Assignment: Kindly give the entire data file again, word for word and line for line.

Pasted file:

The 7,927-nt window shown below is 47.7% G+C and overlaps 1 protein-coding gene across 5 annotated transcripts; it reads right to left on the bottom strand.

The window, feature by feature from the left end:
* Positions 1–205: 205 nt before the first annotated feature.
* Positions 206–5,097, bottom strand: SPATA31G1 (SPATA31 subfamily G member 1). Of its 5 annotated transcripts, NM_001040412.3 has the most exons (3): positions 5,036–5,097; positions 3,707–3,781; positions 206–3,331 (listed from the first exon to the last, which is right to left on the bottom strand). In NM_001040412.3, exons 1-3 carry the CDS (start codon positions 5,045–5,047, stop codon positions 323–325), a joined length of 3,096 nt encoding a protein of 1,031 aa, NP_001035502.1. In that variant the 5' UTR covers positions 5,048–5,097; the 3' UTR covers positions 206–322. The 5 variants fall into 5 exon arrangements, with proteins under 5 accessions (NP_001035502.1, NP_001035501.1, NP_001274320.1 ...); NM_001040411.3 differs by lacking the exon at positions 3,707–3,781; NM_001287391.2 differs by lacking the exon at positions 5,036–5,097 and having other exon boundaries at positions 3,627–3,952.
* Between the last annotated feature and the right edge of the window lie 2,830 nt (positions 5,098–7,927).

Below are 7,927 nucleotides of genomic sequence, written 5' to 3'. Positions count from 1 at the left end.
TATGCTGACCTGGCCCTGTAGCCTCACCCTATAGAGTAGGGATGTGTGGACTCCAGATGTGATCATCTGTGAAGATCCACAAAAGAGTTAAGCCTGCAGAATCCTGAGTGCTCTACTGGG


The 7,927-nt window shown below is 47.7% G+C and overlaps 1 protein-coding gene across 5 annotated transcripts; it reads right to left on the bottom strand.

The window, feature by feature from the left end:
* Positions 1–205: 205 nt before the first annotated feature.
* Positions 206–5,097, bottom strand: SPATA31G1 (SPATA31 subfamily G member 1). Of its 5 annotated transcripts, NM_001040412.3 has the most exons (3): positions 5,036–5,097; positions 3,707–3,781; positions 206–3,331 (listed from the first exon to the last, which is right to left on the bottom strand). In NM_001040412.3, exons 1-3 carry the CDS (start codon positions 5,045–5,047, stop codon positions 323–325), a joined length of 3,096 nt encoding a protein of 1,031 aa, NP_001035502.1. In that variant the 5' UTR covers positions 5,048–5,097; the 3' UTR covers positions 206–322. The 5 variants fall into 5 exon arrangements, with proteins under 5 accessions (NP_001035502.1, NP_001035501.1, NP_001274320.1 ...); NM_001040411.3 differs by lacking the exon at positions 3,707–3,781; NM_001287391.2 differs by lacking the exon at positions 5,036–5,097 and having other exon boundaries at positions 3,627–3,952.
* Between the last annotated feature and the right edge of the window lie 2,830 nt (positions 5,098–7,927).

Below are 7,927 nucleotides of genomic sequence, written 5' to 3'. Positions count from 1 at the left end.
TATGCTGACCTGGCCCTGTAGCCTCACCCTATAGAGTAGGGATGTGTGGACTCCAGATGTGATCATCTGTGAAGATCCACAAAAGAGTTAAGCCTGCAGAATCCTGAGTGCTCTACTGGG